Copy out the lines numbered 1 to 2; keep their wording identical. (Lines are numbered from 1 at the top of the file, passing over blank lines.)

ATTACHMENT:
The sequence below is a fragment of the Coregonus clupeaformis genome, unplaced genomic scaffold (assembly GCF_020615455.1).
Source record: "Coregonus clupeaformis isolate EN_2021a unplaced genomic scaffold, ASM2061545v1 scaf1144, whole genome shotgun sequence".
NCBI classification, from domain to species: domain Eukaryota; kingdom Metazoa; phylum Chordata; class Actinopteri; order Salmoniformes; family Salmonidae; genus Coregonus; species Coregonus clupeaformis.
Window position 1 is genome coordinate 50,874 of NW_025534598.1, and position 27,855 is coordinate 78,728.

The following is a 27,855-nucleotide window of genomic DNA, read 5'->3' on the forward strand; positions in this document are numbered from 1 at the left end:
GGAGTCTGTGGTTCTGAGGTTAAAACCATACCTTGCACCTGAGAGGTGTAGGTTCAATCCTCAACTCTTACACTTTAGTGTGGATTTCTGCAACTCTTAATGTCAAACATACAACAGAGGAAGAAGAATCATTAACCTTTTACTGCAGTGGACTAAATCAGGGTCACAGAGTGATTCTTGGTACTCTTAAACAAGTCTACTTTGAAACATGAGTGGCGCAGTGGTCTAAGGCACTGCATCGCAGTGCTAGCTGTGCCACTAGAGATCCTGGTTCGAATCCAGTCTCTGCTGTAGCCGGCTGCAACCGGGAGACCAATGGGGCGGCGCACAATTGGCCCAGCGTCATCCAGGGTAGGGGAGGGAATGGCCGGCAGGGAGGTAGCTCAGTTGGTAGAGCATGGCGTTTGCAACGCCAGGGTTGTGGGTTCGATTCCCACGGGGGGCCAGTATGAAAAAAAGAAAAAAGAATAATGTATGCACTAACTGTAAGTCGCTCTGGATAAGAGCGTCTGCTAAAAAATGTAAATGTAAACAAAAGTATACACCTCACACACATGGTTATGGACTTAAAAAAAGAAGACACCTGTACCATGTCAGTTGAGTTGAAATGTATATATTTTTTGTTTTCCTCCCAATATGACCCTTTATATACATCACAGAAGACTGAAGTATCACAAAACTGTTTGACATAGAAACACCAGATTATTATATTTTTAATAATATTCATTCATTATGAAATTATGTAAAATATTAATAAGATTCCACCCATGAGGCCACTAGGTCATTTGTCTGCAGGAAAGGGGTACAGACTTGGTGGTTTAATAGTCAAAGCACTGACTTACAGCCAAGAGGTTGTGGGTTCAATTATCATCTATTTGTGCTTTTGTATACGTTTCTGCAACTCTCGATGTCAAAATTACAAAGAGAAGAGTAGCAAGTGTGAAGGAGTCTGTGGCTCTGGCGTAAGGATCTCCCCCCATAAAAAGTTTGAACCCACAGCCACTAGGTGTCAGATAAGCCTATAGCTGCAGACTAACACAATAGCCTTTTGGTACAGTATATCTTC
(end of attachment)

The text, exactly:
The sequence below is a fragment of the Coregonus clupeaformis genome, unplaced genomic scaffold (assembly GCF_020615455.1).
Source record: "Coregonus clupeaformis isolate EN_2021a unplaced genomic scaffold, ASM2061545v1 scaf1144, whole genome shotgun sequence".